Confined within steel bars and surveillance, inmates' resilience shines as they repurpose available fruits—from tangy oranges to succulent apricots—into the foundation of their brew. While the outside world has the luxury of specific strains of yeast, inmates turn to the everyday slice of bread. What's astonishing is that yeast, resilient as ever, survives the baking ordeal, propelling bread to the forefront as a pivotal fermenting agent.

And nature, in her abundant wisdom, provides wild yeasts that spontaneously join the fermentative fiesta...

Enhancing the brew requires sugars, and inmates showcase their creativity here. From the tang of tomato sauce sachets to the sweet allure of hard candies, anything with fermentable sugars becomes a potential ingredient.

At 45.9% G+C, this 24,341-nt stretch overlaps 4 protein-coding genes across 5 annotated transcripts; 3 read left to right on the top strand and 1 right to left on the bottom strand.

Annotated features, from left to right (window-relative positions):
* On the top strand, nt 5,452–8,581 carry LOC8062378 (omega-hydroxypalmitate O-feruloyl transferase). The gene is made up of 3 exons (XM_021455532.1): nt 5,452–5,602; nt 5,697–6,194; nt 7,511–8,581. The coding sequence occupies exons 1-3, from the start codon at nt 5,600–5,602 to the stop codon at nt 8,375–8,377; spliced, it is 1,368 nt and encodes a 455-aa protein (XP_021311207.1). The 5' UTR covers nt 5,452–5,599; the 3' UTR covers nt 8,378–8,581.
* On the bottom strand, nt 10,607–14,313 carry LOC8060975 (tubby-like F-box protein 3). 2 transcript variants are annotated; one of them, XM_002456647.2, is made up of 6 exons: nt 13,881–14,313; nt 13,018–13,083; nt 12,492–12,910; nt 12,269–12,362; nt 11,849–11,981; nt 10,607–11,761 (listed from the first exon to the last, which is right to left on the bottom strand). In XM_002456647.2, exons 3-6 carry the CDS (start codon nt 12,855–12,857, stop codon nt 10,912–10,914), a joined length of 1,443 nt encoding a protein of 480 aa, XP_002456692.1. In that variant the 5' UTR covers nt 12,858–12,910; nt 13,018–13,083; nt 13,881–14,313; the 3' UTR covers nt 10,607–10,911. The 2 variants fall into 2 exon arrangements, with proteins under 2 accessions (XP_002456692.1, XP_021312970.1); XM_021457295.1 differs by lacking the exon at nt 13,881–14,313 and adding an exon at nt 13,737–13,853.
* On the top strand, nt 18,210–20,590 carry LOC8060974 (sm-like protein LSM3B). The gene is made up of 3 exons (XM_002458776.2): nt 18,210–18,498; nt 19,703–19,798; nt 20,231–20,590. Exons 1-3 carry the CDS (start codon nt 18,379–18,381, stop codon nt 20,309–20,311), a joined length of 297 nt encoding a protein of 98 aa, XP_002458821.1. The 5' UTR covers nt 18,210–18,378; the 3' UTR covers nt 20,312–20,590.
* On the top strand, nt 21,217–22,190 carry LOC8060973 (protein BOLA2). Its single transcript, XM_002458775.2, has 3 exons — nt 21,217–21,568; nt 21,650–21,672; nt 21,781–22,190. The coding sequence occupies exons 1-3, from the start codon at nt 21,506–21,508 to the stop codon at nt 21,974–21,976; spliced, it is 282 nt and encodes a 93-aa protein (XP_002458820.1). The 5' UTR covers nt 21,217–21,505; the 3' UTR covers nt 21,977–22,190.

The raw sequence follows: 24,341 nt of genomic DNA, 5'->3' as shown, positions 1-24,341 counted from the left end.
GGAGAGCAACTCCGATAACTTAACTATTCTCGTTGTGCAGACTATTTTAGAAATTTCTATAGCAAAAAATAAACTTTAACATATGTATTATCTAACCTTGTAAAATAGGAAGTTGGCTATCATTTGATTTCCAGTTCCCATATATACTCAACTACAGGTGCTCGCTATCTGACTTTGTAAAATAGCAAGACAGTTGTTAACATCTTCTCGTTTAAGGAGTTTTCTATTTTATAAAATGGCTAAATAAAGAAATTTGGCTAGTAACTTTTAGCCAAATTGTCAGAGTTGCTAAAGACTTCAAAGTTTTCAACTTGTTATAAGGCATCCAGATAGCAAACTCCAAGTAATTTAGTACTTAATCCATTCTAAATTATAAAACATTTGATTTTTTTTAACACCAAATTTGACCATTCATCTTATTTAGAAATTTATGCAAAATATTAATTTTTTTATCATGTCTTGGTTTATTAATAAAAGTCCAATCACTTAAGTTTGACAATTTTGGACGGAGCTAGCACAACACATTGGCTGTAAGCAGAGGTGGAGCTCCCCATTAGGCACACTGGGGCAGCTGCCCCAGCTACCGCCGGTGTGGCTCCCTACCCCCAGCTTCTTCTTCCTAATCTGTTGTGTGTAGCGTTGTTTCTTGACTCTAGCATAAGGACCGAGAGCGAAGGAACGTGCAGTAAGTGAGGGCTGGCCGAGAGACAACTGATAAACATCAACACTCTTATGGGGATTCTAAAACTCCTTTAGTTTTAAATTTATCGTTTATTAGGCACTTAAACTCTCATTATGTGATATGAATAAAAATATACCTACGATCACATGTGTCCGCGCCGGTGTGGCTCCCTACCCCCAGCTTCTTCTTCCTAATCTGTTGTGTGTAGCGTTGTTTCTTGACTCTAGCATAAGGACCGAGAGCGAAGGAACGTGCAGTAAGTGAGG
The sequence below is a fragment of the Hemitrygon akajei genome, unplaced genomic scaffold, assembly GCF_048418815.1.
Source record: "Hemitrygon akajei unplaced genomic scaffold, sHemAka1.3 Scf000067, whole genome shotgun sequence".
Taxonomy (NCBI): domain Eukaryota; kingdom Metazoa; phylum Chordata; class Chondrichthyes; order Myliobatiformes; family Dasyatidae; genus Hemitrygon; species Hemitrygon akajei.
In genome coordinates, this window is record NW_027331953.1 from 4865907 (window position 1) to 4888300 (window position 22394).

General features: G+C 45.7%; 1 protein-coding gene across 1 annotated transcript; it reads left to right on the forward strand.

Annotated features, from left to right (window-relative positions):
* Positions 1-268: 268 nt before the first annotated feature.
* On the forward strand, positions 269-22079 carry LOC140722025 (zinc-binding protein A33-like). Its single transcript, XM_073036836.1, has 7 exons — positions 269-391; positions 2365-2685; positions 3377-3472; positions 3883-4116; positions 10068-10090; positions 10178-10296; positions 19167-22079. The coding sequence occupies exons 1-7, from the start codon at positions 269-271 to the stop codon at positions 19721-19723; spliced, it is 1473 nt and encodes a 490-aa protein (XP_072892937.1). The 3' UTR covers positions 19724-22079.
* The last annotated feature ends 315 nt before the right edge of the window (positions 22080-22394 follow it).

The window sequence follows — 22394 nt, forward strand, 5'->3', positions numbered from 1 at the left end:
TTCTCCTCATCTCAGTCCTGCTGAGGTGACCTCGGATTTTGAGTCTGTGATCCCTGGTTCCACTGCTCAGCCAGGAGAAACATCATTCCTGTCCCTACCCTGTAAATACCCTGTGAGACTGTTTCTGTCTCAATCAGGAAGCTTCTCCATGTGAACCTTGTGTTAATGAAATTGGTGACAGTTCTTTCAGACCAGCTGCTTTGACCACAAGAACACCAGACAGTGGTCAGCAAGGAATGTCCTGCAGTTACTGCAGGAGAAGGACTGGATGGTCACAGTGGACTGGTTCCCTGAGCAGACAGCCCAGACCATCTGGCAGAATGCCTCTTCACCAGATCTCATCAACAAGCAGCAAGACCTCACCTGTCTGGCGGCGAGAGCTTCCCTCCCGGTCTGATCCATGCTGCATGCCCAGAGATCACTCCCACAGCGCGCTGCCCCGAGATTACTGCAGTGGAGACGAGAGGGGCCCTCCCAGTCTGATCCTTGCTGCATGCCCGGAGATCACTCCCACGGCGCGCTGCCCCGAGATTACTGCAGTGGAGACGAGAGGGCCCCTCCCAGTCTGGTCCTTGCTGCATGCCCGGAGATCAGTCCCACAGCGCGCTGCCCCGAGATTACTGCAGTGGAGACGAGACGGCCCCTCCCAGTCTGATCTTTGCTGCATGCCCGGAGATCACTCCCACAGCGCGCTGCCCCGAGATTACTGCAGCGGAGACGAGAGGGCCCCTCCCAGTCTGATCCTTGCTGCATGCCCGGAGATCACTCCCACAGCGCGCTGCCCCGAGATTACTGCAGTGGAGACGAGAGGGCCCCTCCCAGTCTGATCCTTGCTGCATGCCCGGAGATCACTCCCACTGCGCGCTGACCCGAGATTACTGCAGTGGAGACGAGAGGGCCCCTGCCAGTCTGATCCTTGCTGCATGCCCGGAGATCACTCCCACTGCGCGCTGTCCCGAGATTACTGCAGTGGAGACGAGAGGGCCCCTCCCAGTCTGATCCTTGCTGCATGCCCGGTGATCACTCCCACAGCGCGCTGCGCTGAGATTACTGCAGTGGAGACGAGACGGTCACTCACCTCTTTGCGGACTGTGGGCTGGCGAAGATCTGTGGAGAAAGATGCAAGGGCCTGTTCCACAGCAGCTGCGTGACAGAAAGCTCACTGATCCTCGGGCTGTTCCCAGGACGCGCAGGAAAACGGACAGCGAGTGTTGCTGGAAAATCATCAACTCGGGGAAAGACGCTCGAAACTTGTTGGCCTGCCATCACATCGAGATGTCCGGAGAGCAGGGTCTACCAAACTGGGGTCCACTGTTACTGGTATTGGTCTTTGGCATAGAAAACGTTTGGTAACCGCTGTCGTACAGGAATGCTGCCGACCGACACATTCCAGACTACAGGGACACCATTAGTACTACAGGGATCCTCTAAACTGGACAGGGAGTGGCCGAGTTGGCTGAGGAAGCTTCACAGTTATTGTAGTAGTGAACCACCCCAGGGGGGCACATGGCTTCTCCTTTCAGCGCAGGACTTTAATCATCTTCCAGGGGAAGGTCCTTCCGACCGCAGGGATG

Outside prison confines, the brewing process is more refined: quality brewer's yeast is introduced to fresh, preservative-free juice, and a controlled environment ensures optimal fermentation.

Mastering the Craft: A Step-by-step Guide to Brewing Perfection

  1. The Ideal Vessel: In prisons, fruits undergo a transformation in sealable bags, finding warmth and solitude in hidden corners for about a week. For the home brewer, a sterilized glass bottle offers precision and cleanliness.
  2. The Dance of Bubbles: Fermentation is an active process, releasing CO2. Daily 'burping' ensures bags don't burst, while bottles can employ a venting system using pierced balloons.
  3. Flavor Profiles & Enhancements: Natural fermentation often results in a tart flavor profile. To balance this, lemon-lime sodas or calibrated sweeteners can be introduced.